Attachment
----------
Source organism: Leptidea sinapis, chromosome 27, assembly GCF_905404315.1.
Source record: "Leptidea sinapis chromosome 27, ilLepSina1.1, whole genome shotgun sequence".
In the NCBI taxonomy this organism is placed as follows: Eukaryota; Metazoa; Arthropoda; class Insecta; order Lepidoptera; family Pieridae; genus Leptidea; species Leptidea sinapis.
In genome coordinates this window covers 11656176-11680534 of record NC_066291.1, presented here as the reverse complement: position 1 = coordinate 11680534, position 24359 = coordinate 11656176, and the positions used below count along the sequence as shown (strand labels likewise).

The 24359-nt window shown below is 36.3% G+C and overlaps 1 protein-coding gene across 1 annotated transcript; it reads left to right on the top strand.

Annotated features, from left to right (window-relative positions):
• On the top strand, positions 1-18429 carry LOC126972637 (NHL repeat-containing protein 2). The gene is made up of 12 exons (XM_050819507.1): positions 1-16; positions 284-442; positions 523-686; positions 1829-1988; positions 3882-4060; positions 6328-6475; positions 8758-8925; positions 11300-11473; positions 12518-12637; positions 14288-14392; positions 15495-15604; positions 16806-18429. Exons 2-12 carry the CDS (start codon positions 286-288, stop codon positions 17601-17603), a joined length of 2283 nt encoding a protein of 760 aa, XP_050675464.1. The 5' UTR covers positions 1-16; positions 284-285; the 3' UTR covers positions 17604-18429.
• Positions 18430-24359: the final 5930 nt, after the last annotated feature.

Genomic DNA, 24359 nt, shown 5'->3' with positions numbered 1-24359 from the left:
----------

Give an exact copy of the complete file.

Source organism: Leptidea sinapis, chromosome 27, assembly GCF_905404315.1.
Source record: "Leptidea sinapis chromosome 27, ilLepSina1.1, whole genome shotgun sequence".
In the NCBI taxonomy this organism is placed as follows: Eukaryota; Metazoa; Arthropoda; class Insecta; order Lepidoptera; family Pieridae; genus Leptidea; species Leptidea sinapis.
In genome coordinates this window covers 11656176-11680534 of record NC_066291.1, presented here as the reverse complement: position 1 = coordinate 11680534, position 24359 = coordinate 11656176, and the positions used below count along the sequence as shown (strand labels likewise).

The 24359-nt window shown below is 36.3% G+C and overlaps 1 protein-coding gene across 1 annotated transcript; it reads left to right on the top strand.

Annotated features, from left to right (window-relative positions):
• On the top strand, positions 1-18429 carry LOC126972637 (NHL repeat-containing protein 2). The gene is made up of 12 exons (XM_050819507.1): positions 1-16; positions 284-442; positions 523-686; positions 1829-1988; positions 3882-4060; positions 6328-6475; positions 8758-8925; positions 11300-11473; positions 12518-12637; positions 14288-14392; positions 15495-15604; positions 16806-18429. Exons 2-12 carry the CDS (start codon positions 286-288, stop codon positions 17601-17603), a joined length of 2283 nt encoding a protein of 760 aa, XP_050675464.1. The 5' UTR covers positions 1-16; positions 284-285; the 3' UTR covers positions 17604-18429.
• Positions 18430-24359: the final 5930 nt, after the last annotated feature.

Genomic DNA, 24359 nt, shown 5'->3' with positions numbered 1-24359 from the left: